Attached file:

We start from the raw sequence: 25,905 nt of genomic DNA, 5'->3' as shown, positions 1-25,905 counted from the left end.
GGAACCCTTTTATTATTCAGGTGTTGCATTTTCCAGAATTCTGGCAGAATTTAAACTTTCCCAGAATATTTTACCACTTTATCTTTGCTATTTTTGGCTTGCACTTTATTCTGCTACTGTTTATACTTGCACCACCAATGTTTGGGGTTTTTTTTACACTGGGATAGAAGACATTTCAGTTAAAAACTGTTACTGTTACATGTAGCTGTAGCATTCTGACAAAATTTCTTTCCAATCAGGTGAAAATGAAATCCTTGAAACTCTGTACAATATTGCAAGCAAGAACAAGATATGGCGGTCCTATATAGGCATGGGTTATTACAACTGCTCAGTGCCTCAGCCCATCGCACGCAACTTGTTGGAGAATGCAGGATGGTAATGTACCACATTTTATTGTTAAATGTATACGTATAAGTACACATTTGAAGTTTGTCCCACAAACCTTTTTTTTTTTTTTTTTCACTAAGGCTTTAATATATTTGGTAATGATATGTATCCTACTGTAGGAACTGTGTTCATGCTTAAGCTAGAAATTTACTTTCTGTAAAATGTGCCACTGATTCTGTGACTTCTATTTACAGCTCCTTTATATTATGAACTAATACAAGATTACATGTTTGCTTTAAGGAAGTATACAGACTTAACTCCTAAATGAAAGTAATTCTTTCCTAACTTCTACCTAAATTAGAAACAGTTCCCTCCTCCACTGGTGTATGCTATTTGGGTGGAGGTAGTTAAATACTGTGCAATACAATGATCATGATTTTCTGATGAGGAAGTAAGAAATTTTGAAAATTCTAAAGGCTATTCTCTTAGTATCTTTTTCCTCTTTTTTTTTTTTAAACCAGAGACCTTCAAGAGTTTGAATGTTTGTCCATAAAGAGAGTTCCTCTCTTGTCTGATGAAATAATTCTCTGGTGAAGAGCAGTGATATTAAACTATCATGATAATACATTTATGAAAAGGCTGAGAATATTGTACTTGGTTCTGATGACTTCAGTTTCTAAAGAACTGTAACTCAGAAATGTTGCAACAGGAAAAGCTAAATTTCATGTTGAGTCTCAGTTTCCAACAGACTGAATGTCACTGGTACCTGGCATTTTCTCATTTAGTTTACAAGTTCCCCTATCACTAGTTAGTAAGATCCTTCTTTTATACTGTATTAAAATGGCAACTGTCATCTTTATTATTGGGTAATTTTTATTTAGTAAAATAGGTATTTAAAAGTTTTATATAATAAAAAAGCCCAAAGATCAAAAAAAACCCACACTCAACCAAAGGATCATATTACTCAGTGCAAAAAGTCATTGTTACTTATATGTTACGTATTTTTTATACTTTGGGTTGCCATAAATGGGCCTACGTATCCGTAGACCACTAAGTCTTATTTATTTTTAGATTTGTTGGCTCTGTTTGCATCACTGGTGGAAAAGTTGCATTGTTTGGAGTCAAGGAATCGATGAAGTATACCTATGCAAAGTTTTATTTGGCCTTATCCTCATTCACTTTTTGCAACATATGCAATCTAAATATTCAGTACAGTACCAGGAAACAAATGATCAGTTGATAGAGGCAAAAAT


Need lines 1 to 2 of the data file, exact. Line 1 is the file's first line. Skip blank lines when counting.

We start from the raw sequence: 25,905 nt of genomic DNA, 5'->3' as shown, positions 1-25,905 counted from the left end.
GGAACCCTTTTATTATTCAGGTGTTGCATTTTCCAGAATTCTGGCAGAATTTAAACTTTCCCAGAATATTTTACCACTTTATCTTTGCTATTTTTGGCTTGCACTTTATTCTGCTACTGTTTATACTTGCACCACCAATGTTTGGGGTTTTTTTTACACTGGGATAGAAGACATTTCAGTTAAAAACTGTTACTGTTACATGTAGCTGTAGCATTCTGACAAAATTTCTTTCCAATCAGGTGAAAATGAAATCCTTGAAACTCTGTACAATATTGCAAGCAAGAACAAGATATGGCGGTCCTATATAGGCATGGGTTATTACAACTGCTCAGTGCCTCAGCCCATCGCACGCAACTTGTTGGAGAATGCAGGATGGTAATGTACCACATTTTATTGTTAAATGTATACGTATAAGTACACATTTGAAGTTTGTCCCACAAACCTTTTTTTTTTTTTTTTTCACTAAGGCTTTAATATATTTGGTAATGATATGTATCCTACTGTAGGAACTGTGTTCATGCTTAAGCTAGAAATTTACTTTCTGTAAAATGTGCCACTGATTCTGTGACTTCTATTTACAGCTCCTTTATATTATGAACTAATACAAGATTACATGTTTGCTTTAAGGAAGTATACAGACTTAACTCCTAAATGAAAGTAATTCTTTCCTAACTTCTACCTAAATTAGAAACAGTTCCCTCCTCCACTGGTGTATGCTATTTGGGTGGAGGTAGTTAAATACTGTGCAATACAATGATCATGATTTTCTGATGAGGAAGTAAGAAATTTTGAAAATTCTAAAGGCTATTCTCTTAGTATCTTTTTCCTCTTTTTTTTTTTTAAACCAGAGACCTTCAAGAGTTTGAATGTTTGTCCATAAAGAGAGTTCCTCTCTTGTCTGATGAAATAATTCTCTGGTGAAGAGCAGTGATATTAAACTATCATGATAATACATTTATGAAAAGGCTGAGAATATTGTACTTGGTTCTGATGACTTCAGTTTCTAAAGAACTGTAACTCAGAAATGTTGCAACAGGAAAAGCTAAATTTCATGTTGAGTCTCAGTTTCCAACAGACTGAATGTCACTGGTACCTGGCATTTTCTCATTTAGTTTACAAGTTCCCCTATCACTAGTTAGTAAGATCCTTCTTTTATACTGTATTAAAATGGCAACTGTCATCTTTATTATTGGGTAATTTTTATTTAGTAAAATAGGTATTTAAAAGTTTTATATAATAAAAAAGCCCAAAGATCAAAAAAAACCCACACTCAACCAAAGGATCATATTACTCAGTGCAAAAAGTCATTGTTACTTATATGTTACGTATTTTTTATACTTTGGGTTGCCATAAATGGGCCTACGTATCCGTAGACCACTAAGTCTTATTTATTTTTAGATTTGTTGGCTCTGTTTGCATCACTGGTGGAAAAGTTGCATTGTTTGGAGTCAAGGAATCGATGAAGTATACCTATGCAAAGTTTTATTTGGCCTTATCCTCATTCACTTTTTGCAACATATGCAATCTAAATATTCAGTACAGTACCAGGAAACAAATGATCAGTTGATAGAGGCAAAAAT